Post by: jocearseno on August 06, 2013, 12:56:03 AM
Thanks Nolan,


Do you think that thick paint will rip off ? I think so but wet on wet background is very very thin and I mean only the background sky not the trees or rocks.


Josh


 


Title: Re: Re: Josh's Portait Painting Course
Post by: nolan on August 06, 2013, 08:27:00 PM
two reasons -
1) if the paint is thick you will paint over the masking fluid and not even be able to see it
2) the paint is elastic so will rip

Thin layer like you would use for portraits or sky could work.

Even though it takes longer to apply I prefer to use the clear cover for my masks
Title: Re: Re: Josh's Portait Painting Course
Post by: jocearseno on August 06, 2013, 11:05:18 PM
I do not know "Clear Cover"  :confused: .


What is clear cover ?


Josh
Title: Re: Re: Josh's Portait Painting Course
Post by: Germa on August 07, 2013, 08:22:02 AM
the stuff you can buy in book stores to cover books.
Title: Re: Re: Josh's Portait Painting Course
Post by: nolan on August 07, 2013, 09:05:54 PM
HERE (http://www.amazon.com/Kittrich-Rolled-Adhesive-Bookcover-03-750-12/dp/B001GIJNVC/ref=sr_1_1?s=office-products&ie=UTF8&qid=1375909512&sr=1-1&keywords=clear+book+covers)
Title: Re: Re: Josh's Portait Painting Course
Post by: jocearseno on August 07, 2013, 11:49:42 PM
Thanks for the answer and as I do not have children, this is an item I never tought of.


Here is my test completed on this 12 x 14 inches canvas. The masking liquid did the job but, you have to wait until it is very dried.

Not easy to do small subjects on small canvas because I never did much.  O0


Josh  :painting:
Title: Re: Re: Josh's Portait Painting Course
Post by: nolan on August 08, 2013, 08:50:19 PM
Great job Josh  :clap: :clap: :clap:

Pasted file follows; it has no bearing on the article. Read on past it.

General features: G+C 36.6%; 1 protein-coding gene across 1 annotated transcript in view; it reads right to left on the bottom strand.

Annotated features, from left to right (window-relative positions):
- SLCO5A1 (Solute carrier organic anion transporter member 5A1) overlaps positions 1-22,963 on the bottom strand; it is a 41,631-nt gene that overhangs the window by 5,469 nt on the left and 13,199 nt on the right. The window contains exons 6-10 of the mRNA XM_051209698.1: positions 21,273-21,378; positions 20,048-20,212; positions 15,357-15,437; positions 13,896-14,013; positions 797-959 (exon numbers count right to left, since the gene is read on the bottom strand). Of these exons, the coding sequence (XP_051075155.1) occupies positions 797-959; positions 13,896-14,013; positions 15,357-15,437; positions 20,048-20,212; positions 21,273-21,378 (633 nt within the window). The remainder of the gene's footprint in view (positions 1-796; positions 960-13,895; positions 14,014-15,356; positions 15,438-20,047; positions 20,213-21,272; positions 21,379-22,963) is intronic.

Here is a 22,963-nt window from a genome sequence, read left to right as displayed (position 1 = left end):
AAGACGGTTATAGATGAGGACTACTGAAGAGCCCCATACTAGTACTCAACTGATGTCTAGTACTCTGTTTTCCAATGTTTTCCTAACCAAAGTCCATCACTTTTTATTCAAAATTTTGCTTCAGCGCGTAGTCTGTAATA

Just a little tip when doing reflections - the water looks wetter and more realistic if it isn't a perfect copy of the actual object. Squiggle the edges, and distort the reflection as though the water is rippling in the wind

I explain how to do it in THIS  (http://www.paintbasket.com/paintbaskettv/online-art-class.php?class=lakes,-rivers-and-waterfalls-pt1-187)class and even though they are watercolour classes, Dennis does an awesome job explaining how to do it in this series HERE  (http://www.paintbasket.com/paintbaskettv/online-art-class.php?class=reflections-in-water-158)and HERE (http://www.paintbasket.com/paintbaskettv/online-art-class.php?class=reflections-part-2-164)

PS - I hope you don't mind but I have split this off of your portrait course paintings into it's own topic as I feel a lot of folks will benefit from your experiment, but nobody will find it buried inside the portrait thread
Title: Re: Using masking fuild on an oil painting
Post by: MSWcrane on August 08, 2013, 11:36:38 PM
Nolan, when using Clear Cover do you cut it out like masking tape, after you apply, or do you trace onto it and cut out before applying?
Title: Re: Using masking fuild on an oil painting
Post by: stoney on August 09, 2013, 01:20:31 AM
A technique question?  :confused:


Can I use masking fluid (Pebeo drawing gum) on a canvas under oil paint to keep a part of my drawing  :crazy2: ?


Josh :whistle:

You mean on a very temporary basis like being able to correct an area around the portion masked that's been painted?  Yes, I've done this using the same stuff used in water color.

If you're meaning over the actual drawing, no.